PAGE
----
The use of DNNs for Intelligent Video Analytics problems has great potential. However, there are a number of challenges that need to be faced in order to fully exploit such potential. Amongst these, the need for ways in which neural networks can be trained with relatively small data sets is particularly crucial, as the ideal almost infinite training data set is not usually available. This is particularly so in certain scenarios, where objects or events of interest and therefore training samples are rare and far between, and difficult or costly to obtain. Related to all the above, it is worth considering that the most common training strategies for DNNs are supervised, for which annotated or calibrated data is required. This is again a very important factor to consider in certain scenarios, as building an annotated dataset before hand is required. This might not be possible in ISR, for example, as the operational cost of obtaining such dataset is extremely high, and the nature of the objects of interest in often not known or can not be easily characterized.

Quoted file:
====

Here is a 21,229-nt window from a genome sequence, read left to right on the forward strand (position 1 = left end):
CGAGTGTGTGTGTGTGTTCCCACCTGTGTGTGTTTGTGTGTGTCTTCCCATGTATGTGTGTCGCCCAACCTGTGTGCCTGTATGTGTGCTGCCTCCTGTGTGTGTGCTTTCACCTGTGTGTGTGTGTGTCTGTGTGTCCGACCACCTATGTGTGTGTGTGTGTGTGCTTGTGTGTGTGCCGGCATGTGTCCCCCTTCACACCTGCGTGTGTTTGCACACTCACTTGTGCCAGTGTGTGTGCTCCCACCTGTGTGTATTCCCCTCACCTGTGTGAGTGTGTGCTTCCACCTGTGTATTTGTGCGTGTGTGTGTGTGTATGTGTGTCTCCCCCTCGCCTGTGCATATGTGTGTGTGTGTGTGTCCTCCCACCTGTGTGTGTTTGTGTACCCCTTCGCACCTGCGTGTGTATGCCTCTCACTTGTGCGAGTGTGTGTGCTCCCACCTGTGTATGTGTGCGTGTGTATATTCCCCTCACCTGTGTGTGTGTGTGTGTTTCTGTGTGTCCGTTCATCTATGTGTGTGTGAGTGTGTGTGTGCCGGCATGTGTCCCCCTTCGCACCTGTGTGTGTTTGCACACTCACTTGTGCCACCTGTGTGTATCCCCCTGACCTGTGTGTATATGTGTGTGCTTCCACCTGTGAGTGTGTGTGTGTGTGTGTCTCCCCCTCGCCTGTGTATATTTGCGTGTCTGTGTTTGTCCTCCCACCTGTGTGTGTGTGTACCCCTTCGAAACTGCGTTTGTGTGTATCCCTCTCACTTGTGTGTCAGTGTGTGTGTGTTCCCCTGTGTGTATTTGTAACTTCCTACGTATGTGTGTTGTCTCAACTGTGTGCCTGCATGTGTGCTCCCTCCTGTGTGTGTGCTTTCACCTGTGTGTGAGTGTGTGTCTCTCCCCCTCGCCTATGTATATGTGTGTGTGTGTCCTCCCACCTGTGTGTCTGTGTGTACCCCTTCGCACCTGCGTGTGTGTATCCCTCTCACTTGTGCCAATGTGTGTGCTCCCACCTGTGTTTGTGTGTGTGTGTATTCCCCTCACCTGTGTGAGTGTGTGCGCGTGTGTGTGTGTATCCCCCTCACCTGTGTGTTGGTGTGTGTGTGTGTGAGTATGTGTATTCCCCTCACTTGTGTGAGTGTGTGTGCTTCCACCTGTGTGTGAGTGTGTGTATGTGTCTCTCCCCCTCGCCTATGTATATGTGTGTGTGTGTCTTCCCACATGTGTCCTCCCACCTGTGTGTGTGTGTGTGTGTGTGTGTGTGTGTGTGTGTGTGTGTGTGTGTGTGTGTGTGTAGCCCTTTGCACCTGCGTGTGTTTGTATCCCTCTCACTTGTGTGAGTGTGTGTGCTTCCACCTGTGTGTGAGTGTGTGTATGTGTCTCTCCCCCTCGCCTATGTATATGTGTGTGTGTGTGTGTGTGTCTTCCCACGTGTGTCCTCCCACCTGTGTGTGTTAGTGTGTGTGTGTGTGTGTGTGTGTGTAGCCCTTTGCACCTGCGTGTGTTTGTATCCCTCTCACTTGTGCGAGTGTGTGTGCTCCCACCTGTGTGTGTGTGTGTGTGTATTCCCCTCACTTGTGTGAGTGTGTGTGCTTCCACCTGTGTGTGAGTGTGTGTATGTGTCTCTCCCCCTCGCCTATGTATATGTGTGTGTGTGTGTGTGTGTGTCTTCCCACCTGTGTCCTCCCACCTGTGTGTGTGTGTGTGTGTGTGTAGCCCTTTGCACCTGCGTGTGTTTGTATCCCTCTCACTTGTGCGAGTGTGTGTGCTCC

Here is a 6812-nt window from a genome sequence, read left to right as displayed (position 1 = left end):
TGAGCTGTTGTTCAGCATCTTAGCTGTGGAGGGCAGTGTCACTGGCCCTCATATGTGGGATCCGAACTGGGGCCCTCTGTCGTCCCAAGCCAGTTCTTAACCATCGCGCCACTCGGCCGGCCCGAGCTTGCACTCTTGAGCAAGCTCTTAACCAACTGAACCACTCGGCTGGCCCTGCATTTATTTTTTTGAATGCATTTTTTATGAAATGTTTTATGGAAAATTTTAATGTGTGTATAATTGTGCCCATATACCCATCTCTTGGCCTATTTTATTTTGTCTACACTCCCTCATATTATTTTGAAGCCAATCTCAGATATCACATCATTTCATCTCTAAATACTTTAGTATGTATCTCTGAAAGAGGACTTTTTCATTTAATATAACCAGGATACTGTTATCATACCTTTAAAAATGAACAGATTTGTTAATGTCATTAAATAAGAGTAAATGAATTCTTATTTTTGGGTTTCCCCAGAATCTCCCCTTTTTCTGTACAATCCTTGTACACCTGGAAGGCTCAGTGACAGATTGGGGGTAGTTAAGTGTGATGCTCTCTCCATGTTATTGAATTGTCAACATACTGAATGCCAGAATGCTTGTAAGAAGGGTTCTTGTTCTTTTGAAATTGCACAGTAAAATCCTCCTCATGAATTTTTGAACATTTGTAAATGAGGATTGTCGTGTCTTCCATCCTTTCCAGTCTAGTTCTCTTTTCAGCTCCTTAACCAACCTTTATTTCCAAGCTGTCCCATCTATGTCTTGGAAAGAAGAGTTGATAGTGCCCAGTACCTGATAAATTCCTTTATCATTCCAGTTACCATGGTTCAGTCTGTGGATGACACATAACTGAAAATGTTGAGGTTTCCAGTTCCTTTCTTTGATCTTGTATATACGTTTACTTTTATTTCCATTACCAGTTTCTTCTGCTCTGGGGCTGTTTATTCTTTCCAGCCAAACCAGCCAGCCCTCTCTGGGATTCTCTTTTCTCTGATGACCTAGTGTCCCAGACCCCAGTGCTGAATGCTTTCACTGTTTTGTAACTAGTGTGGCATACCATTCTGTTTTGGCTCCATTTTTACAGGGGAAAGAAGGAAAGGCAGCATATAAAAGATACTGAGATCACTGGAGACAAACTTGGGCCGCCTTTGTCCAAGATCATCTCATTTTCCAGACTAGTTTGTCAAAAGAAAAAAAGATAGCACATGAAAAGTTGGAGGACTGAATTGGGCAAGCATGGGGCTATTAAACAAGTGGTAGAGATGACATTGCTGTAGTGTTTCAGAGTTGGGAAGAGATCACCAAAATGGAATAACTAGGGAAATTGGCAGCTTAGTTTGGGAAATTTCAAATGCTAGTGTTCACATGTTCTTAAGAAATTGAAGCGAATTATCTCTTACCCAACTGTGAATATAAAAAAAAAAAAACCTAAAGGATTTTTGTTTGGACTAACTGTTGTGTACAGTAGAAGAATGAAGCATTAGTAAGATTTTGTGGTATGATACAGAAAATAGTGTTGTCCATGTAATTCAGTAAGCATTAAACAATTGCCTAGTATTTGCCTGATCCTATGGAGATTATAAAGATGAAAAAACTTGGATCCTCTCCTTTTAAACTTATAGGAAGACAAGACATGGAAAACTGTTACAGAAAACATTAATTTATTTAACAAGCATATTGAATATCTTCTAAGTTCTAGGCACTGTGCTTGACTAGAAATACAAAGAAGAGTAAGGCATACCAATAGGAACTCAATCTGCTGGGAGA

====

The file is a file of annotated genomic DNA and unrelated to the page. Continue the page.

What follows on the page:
Maritime surveillance and Counter UAS by Gradiant

Gradiant is working the challenges above and others, in order to provide solutions for Maritime surveillance and Counter UAS in different operational scenarios.

Maritime surveillance from UAS

Gradiant´s offering in Martime Surveillace from UAS includes solutions for detection of targets (ranging from small, in line with Small Target Detection challenge above, to a size that allows for visual identification), as well as for classification and tracking of vessels and other objects of interest, and includes support for both onboard and on the ground processing.